One day I was standing with my friend Henry Zuill next to a pile of gravel. Henry happened to look down at the stones as we talked and, as I followed his gaze, we both saw something surprising, a stone spearhead. Even though it was in the middle of many other chipped and broken stones, there was no mistaking it. Most people have little difficulty differentiating things that are designed from those that are products of chance and natural laws. A spearhead may be made out of something as simple as stone, but its specifications are unlikely to be met by randomly broken stones.
Sometimes we can become confused about what is designed if we don’t understand the design, or if we imagine that because something runs completely by natural laws it must be a product of those same laws. If we think about it, all designed things run by natural laws. It isn’t as if cars, for example, run on miracles. Cars are machines that convert the thermal energy released during gasoline combustion into kinetic energy and in so doing use the energy to do the work of carrying us to the store, the park or wherever else we might want to go. Like other machines, cars are all about using natural laws to achieve what we want, not about violating them in some way. There is a big difference between operating according to natural laws and being a product of natural laws.
The whole point of machines is to take advantage of natural laws to do work more efficiently. In living things we see a multitude of machines doing exactly this. Inside plants we find innumerable molecular machines that harvest sunlight and store the energy in hydrogen bonded to carbon atoms. The product of these machines is the sugar that fuels the rest of life. Molecular machines are as difficult to understand as the machines we encounter in our day-to-day lives, perhaps more so due to their minute size and amazing elegance. Still, the basic principle applies that these molecular machines operate according to the same natural laws as all other machines, as does the principle that machines are products of intelligent minds that design them to use those laws to do work; they are designed for a purpose.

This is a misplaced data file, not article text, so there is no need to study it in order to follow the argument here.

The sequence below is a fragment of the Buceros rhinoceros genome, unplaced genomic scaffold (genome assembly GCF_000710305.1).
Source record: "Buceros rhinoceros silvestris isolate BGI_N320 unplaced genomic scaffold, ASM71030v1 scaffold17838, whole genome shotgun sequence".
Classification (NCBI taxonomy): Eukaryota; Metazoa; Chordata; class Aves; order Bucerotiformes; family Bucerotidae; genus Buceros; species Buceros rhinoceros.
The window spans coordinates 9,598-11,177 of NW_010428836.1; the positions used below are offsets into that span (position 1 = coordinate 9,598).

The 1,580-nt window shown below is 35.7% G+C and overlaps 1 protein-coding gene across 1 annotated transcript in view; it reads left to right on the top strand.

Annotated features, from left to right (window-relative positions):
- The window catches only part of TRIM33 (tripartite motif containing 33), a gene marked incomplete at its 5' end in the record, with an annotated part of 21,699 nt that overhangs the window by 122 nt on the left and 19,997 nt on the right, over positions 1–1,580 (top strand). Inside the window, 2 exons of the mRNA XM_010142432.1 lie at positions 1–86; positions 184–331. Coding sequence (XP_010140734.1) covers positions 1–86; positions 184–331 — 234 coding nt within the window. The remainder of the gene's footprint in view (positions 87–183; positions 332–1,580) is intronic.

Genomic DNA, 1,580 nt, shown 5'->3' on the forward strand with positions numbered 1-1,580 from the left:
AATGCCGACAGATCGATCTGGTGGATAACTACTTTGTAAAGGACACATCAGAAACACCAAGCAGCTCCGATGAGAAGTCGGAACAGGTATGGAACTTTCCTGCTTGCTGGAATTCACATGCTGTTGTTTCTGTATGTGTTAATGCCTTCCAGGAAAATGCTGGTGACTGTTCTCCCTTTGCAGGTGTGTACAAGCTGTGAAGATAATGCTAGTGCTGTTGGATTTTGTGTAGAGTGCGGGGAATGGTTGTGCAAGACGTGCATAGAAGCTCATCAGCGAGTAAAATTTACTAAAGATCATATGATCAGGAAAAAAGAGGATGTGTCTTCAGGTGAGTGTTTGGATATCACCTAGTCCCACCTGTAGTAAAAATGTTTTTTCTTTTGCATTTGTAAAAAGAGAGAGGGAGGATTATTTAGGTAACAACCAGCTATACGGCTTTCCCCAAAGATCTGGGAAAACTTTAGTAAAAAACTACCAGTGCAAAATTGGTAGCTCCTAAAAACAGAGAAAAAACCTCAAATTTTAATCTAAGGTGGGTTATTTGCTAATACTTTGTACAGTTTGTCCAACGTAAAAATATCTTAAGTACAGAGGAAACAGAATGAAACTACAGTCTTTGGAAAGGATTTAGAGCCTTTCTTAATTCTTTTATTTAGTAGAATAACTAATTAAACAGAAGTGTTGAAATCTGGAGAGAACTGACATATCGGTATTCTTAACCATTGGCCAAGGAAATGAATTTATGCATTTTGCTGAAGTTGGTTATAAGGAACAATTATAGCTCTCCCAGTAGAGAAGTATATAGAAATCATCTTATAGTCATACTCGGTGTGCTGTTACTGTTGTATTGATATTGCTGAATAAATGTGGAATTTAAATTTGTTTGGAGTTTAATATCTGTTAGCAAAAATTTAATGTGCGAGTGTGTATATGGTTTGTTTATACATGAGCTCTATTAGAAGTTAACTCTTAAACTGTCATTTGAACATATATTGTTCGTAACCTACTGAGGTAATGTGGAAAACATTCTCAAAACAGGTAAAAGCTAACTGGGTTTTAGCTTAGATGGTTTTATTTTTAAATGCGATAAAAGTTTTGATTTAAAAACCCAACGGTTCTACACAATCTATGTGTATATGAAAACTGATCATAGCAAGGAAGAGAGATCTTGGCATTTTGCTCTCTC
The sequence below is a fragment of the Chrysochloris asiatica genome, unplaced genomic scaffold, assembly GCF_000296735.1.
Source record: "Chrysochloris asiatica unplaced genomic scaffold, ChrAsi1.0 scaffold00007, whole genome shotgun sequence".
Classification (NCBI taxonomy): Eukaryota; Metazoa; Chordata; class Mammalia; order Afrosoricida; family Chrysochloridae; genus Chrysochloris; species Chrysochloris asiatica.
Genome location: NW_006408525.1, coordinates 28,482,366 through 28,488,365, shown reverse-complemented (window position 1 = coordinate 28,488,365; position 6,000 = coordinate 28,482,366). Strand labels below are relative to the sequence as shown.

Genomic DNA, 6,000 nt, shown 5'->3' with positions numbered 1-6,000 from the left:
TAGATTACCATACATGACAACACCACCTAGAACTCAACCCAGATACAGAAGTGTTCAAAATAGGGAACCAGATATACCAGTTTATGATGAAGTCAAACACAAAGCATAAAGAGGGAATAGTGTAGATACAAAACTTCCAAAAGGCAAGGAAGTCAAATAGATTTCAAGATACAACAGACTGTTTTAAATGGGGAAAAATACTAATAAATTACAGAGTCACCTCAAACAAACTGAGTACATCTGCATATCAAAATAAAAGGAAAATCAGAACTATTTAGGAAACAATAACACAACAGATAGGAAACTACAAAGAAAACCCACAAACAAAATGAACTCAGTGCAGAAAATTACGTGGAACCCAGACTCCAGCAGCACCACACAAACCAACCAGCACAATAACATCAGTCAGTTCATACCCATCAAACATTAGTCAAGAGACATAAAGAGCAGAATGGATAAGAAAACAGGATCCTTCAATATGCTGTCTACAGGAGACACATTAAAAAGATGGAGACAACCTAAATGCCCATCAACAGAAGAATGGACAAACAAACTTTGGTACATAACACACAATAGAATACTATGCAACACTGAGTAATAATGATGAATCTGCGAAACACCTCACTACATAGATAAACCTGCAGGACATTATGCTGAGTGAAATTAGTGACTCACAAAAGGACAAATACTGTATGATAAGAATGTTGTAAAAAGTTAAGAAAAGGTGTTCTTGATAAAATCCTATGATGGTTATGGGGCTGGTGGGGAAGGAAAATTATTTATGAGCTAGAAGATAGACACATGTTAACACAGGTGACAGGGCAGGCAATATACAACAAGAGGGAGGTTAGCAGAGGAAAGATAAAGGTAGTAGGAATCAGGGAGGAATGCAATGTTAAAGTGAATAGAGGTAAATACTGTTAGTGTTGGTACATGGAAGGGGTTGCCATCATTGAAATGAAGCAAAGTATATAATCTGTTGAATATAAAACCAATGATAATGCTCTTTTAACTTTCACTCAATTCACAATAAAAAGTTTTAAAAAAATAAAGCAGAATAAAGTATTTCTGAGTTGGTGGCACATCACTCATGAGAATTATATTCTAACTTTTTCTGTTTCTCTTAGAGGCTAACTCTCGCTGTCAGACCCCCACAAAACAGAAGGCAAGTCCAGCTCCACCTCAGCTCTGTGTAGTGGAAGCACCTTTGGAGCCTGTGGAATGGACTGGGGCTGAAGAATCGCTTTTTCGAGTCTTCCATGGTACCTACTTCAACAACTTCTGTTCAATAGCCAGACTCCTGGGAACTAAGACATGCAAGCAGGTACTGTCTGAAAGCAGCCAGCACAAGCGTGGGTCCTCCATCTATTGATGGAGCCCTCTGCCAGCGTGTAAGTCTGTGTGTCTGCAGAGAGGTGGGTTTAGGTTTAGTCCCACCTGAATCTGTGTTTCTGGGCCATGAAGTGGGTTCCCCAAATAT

One of the most amazing things about organisms is that parts essential to the processes they perform sometimes come from diverse suppliers, something like the parts of Airbus or Boeing airliners. One example of this can be found in the roots of legumes, plants that make protein-rich beans. In the cooperative process of taking nitrogen out of the air and convert it into a form that allows the plant to make proteins, the plant provides the energy and creates the special conditions necessary for a bacterium to “fix nitrogen.” The bacterium can only fix nitrogen when there is essentially no oxygen present. To soak up all the oxygen an “oxygen sponge” called leghemoglobin is used. Leghemoglobin is similar to the hemoglobin that we use to soak up oxygen in our lungs and release it to the cells in our bodies.